Wednesday, September 15, 2010

Back buttons and the architecture of choice

Studies have shown that more people will use the back button on their web browser than a "back" link on the web page they are viewing. My conjectures about the reasons for this are:

a) the back button on the browser is large and easy to see

b) It's function/reliability is predictable - it does the same thing each time you click it

c) Its location is predictable - the back button on your web browser is always in the same place, whereas a "back" link on the website you are visiting will often be in different places, depending on the website you are visiting.

d) The frequency of its use becomes a self-fulfilling prophecy: people do and continue to do what they do most often


When offering consumers environmentally friendly options and nudging them towards choosing them, providers need to make sure that the options are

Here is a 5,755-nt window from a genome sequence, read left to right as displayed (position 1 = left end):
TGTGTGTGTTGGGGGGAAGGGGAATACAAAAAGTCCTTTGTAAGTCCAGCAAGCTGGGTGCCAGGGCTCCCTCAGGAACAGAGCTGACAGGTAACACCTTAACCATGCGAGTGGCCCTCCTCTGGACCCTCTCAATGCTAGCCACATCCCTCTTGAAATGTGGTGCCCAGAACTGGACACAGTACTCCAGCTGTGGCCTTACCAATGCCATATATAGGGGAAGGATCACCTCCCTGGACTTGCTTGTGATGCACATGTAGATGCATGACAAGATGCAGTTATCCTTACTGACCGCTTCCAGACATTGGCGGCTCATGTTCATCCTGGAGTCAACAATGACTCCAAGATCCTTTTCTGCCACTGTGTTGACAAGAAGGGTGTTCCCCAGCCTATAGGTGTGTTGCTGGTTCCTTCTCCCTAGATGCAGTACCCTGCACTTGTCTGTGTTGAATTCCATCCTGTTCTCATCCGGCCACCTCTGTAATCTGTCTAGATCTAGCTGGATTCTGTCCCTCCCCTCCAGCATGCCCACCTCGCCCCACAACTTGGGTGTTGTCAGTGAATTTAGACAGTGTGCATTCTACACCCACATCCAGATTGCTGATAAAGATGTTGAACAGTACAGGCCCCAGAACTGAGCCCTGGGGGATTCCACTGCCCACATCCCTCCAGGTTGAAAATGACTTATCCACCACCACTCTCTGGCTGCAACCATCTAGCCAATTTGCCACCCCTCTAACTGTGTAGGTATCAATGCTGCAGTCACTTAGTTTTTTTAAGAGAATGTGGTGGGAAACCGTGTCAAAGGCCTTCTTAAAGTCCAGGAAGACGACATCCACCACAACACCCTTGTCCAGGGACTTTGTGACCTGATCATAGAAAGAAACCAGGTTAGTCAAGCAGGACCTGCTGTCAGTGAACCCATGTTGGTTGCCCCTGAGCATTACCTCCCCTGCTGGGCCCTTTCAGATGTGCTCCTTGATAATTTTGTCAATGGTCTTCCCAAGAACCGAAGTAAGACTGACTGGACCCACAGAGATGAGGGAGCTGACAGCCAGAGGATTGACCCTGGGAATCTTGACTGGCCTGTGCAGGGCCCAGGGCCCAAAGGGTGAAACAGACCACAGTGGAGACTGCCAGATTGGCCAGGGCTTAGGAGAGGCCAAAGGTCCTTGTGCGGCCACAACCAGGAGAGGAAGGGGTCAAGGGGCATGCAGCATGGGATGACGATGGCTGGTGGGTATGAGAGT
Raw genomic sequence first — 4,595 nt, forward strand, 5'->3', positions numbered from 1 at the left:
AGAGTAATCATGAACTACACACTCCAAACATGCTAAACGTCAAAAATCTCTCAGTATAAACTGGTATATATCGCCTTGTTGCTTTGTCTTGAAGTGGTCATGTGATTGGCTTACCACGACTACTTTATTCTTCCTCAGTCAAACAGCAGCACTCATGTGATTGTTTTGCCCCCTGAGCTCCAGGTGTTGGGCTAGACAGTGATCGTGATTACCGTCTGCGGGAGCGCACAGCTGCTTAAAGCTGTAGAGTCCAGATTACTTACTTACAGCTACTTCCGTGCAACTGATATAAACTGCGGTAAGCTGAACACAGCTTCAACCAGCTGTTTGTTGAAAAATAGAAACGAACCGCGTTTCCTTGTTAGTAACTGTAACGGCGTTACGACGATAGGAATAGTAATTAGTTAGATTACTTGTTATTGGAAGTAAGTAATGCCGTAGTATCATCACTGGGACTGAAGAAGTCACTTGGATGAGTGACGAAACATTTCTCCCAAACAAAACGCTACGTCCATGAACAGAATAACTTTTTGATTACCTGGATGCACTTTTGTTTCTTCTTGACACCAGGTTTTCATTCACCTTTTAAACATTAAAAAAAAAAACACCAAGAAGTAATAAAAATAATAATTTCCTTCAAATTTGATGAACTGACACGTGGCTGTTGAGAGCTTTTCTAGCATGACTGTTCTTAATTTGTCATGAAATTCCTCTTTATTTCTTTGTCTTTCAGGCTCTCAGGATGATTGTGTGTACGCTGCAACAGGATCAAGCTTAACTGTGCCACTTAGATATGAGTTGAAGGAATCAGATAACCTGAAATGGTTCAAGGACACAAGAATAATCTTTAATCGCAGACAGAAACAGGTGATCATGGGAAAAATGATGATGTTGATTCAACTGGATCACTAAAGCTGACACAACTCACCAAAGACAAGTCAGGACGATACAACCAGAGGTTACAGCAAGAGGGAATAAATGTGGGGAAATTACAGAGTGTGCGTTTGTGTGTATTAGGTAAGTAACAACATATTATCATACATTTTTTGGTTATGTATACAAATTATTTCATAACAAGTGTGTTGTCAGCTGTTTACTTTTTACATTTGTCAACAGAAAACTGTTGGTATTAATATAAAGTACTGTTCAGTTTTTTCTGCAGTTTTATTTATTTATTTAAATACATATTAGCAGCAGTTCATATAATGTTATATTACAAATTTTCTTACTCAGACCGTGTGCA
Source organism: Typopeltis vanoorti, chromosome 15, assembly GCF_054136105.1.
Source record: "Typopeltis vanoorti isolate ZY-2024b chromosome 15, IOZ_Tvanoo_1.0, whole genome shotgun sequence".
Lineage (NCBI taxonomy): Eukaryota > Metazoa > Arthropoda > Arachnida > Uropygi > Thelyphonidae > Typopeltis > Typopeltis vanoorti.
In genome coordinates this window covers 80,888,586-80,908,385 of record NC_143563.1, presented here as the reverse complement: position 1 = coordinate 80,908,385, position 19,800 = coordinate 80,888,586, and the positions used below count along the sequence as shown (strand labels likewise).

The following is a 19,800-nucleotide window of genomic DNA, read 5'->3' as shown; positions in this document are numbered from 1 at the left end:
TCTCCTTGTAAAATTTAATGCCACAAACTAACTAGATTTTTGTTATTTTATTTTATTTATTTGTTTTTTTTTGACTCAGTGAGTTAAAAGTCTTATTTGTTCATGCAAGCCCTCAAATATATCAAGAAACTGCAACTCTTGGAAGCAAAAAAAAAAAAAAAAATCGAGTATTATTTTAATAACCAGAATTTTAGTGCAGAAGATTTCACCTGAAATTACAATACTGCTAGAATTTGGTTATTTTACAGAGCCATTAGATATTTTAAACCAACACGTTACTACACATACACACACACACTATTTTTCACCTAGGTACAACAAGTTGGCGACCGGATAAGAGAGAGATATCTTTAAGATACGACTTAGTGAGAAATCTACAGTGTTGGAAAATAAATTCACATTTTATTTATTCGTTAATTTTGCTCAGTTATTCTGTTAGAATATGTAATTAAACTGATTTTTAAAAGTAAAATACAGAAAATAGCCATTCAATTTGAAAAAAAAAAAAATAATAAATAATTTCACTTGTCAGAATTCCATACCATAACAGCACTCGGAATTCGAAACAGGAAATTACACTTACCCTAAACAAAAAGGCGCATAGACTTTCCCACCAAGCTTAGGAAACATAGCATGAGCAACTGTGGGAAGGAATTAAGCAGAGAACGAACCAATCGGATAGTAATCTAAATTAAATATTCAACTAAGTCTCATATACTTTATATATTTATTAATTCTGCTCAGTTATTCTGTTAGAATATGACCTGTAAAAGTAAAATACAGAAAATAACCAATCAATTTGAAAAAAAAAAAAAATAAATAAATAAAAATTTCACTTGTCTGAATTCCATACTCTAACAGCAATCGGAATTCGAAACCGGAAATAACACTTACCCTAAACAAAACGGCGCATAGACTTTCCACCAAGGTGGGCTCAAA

a) convenient
b) accessible
c) undemanding (for those who are not passionate about the environment)
d) predictable - eg you don't want to offer your customers bio-degradable bags that turn to dust on their way from their car (or the bus) to their front door
e) are in the same place next to the till each time they visit the shop - i.e predictable location
f) are free or priced competitively
g) piggy back on already established habits of consumption

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